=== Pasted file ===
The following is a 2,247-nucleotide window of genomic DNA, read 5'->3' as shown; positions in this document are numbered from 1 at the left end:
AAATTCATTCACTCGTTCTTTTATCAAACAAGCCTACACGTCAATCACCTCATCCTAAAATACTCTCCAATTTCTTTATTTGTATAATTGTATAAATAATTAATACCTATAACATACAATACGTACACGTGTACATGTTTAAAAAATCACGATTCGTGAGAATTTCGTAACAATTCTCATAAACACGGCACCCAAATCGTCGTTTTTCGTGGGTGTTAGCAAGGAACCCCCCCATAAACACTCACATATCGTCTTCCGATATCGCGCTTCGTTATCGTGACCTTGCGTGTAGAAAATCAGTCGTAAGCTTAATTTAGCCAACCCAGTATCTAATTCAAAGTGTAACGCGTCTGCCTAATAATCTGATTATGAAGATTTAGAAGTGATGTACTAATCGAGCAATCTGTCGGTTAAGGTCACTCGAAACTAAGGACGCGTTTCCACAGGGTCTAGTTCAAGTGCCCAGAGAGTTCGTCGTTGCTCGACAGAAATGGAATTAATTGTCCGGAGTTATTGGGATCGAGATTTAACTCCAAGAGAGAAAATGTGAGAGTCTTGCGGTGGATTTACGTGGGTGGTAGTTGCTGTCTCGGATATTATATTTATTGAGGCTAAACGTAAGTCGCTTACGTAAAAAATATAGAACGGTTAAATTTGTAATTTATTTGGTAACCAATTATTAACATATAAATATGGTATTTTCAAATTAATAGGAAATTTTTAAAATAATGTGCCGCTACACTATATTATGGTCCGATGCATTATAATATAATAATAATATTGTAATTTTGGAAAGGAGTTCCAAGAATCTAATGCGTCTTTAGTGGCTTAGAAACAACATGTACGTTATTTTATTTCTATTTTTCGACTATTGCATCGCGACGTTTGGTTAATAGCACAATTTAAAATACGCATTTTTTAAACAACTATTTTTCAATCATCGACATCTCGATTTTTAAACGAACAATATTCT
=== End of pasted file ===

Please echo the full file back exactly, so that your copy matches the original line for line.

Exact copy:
The following is a 2,247-nucleotide window of genomic DNA, read 5'->3' as shown; positions in this document are numbered from 1 at the left end:
AAATTCATTCACTCGTTCTTTTATCAAACAAGCCTACACGTCAATCACCTCATCCTAAAATACTCTCCAATTTCTTTATTTGTATAATTGTATAAATAATTAATACCTATAACATACAATACGTACACGTGTACATGTTTAAAAAATCACGATTCGTGAGAATTTCGTAACAATTCTCATAAACACGGCACCCAAATCGTCGTTTTTCGTGGGTGTTAGCAAGGAACCCCCCCATAAACACTCACATATCGTCTTCCGATATCGCGCTTCGTTATCGTGACCTTGCGTGTAGAAAATCAGTCGTAAGCTTAATTTAGCCAACCCAGTATCTAATTCAAAGTGTAACGCGTCTGCCTAATAATCTGATTATGAAGATTTAGAAGTGATGTACTAATCGAGCAATCTGTCGGTTAAGGTCACTCGAAACTAAGGACGCGTTTCCACAGGGTCTAGTTCAAGTGCCCAGAGAGTTCGTCGTTGCTCGACAGAAATGGAATTAATTGTCCGGAGTTATTGGGATCGAGATTTAACTCCAAGAGAGAAAATGTGAGAGTCTTGCGGTGGATTTACGTGGGTGGTAGTTGCTGTCTCGGATATTATATTTATTGAGGCTAAACGTAAGTCGCTTACGTAAAAAATATAGAACGGTTAAATTTGTAATTTATTTGGTAACCAATTATTAACATATAAATATGGTATTTTCAAATTAATAGGAAATTTTTAAAATAATGTGCCGCTACACTATATTATGGTCCGATGCATTATAATATAATAATAATATTGTAATTTTGGAAAGGAGTTCCAAGAATCTAATGCGTCTTTAGTGGCTTAGAAACAACATGTACGTTATTTTATTTCTATTTTTCGACTATTGCATCGCGACGTTTGGTTAATAGCACAATTTAAAATACGCATTTTTTAAACAACTATTTTTCAATCATCGACATCTCGATTTTTAAACGAACAATATTCT